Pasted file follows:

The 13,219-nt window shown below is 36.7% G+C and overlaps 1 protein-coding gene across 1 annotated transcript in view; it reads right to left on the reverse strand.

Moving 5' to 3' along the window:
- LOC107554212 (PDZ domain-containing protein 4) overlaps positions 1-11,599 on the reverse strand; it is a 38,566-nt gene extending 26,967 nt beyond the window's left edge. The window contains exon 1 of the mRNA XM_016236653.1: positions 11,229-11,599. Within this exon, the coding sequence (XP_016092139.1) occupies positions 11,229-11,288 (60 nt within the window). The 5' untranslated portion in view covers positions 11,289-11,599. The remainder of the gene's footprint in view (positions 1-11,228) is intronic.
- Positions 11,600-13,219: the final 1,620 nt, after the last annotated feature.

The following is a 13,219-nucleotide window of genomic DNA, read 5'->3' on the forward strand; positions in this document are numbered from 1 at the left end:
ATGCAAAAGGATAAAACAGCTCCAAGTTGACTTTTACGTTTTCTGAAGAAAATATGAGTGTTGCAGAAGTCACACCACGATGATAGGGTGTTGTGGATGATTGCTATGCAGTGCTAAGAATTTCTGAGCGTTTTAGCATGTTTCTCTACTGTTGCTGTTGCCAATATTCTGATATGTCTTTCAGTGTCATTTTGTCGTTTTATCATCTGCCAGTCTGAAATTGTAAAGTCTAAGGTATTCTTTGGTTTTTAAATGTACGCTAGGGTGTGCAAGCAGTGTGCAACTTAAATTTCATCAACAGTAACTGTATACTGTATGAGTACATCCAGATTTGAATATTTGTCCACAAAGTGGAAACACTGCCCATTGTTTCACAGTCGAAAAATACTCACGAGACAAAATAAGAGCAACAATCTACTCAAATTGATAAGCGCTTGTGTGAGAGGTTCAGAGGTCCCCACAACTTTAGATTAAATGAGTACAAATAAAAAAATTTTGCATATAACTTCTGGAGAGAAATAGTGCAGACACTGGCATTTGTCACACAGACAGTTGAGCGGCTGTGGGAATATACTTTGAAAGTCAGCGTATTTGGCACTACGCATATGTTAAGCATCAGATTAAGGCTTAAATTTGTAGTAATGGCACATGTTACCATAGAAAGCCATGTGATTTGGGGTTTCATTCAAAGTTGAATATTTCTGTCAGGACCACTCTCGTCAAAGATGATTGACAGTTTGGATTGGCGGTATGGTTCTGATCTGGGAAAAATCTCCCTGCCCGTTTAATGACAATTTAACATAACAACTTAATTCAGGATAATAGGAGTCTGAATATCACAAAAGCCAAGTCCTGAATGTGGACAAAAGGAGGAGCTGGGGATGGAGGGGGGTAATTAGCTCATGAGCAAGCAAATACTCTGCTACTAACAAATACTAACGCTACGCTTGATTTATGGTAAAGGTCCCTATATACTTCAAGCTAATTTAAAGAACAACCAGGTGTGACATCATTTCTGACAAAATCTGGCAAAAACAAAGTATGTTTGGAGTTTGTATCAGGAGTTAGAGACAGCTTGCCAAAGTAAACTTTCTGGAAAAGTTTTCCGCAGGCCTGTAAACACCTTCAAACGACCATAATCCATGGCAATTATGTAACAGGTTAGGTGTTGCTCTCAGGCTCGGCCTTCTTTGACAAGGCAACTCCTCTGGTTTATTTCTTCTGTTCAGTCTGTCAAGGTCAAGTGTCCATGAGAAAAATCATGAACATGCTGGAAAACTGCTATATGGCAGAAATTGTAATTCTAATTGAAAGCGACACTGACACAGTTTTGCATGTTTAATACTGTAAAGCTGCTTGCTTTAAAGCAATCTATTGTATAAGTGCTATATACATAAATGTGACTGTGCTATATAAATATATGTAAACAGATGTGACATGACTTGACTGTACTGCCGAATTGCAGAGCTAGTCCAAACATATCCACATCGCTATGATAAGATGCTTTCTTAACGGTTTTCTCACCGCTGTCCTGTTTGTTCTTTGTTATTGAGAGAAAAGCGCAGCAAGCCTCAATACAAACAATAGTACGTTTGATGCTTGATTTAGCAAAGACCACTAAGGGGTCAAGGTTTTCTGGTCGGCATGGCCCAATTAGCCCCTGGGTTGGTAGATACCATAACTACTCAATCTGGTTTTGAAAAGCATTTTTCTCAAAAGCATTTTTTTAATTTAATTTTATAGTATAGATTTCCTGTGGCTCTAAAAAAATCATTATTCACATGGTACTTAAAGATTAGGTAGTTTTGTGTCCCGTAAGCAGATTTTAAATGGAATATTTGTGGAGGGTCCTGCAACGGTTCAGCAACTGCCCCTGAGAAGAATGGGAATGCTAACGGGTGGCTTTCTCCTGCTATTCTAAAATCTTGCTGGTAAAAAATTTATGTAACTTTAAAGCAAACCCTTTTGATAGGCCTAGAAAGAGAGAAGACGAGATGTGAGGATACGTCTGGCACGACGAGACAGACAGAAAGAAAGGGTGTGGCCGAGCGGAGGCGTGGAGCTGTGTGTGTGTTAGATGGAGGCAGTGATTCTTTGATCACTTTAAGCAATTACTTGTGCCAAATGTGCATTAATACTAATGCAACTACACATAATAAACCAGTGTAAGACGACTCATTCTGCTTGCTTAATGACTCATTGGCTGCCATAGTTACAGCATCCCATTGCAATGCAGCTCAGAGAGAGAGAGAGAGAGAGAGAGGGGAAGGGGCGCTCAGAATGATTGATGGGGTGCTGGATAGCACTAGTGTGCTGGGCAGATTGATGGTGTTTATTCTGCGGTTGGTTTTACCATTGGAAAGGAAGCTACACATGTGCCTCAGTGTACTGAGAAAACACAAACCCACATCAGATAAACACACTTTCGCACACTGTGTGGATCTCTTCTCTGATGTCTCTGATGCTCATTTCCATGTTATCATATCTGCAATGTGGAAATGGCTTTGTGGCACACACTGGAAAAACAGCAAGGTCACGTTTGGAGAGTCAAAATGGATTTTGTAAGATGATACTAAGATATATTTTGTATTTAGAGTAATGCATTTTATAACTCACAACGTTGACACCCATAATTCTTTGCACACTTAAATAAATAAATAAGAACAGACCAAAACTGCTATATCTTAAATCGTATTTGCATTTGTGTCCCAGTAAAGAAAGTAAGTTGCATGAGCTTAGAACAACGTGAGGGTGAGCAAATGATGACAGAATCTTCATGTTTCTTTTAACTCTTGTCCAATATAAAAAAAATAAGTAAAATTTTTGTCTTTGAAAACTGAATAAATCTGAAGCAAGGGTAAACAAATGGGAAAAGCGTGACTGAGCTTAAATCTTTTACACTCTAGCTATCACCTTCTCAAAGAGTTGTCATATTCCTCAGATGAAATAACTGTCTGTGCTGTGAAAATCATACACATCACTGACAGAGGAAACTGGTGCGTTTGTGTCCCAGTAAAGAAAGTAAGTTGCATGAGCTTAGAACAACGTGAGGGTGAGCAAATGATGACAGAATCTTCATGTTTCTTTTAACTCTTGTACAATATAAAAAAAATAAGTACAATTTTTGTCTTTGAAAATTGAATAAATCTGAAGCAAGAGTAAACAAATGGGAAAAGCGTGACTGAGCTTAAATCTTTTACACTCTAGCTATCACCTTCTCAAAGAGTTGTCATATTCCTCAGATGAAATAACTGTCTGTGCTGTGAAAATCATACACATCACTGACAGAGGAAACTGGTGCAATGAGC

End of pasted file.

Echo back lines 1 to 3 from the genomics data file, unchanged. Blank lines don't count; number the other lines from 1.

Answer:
The 13,219-nt window shown below is 36.7% G+C and overlaps 1 protein-coding gene across 1 annotated transcript in view; it reads right to left on the reverse strand.

Moving 5' to 3' along the window:
- LOC107554212 (PDZ domain-containing protein 4) overlaps positions 1-11,599 on the reverse strand; it is a 38,566-nt gene extending 26,967 nt beyond the window's left edge. The window contains exon 1 of the mRNA XM_016236653.1: positions 11,229-11,599. Within this exon, the coding sequence (XP_016092139.1) occupies positions 11,229-11,288 (60 nt within the window). The 5' untranslated portion in view covers positions 11,289-11,599. The remainder of the gene's footprint in view (positions 1-11,228) is intronic.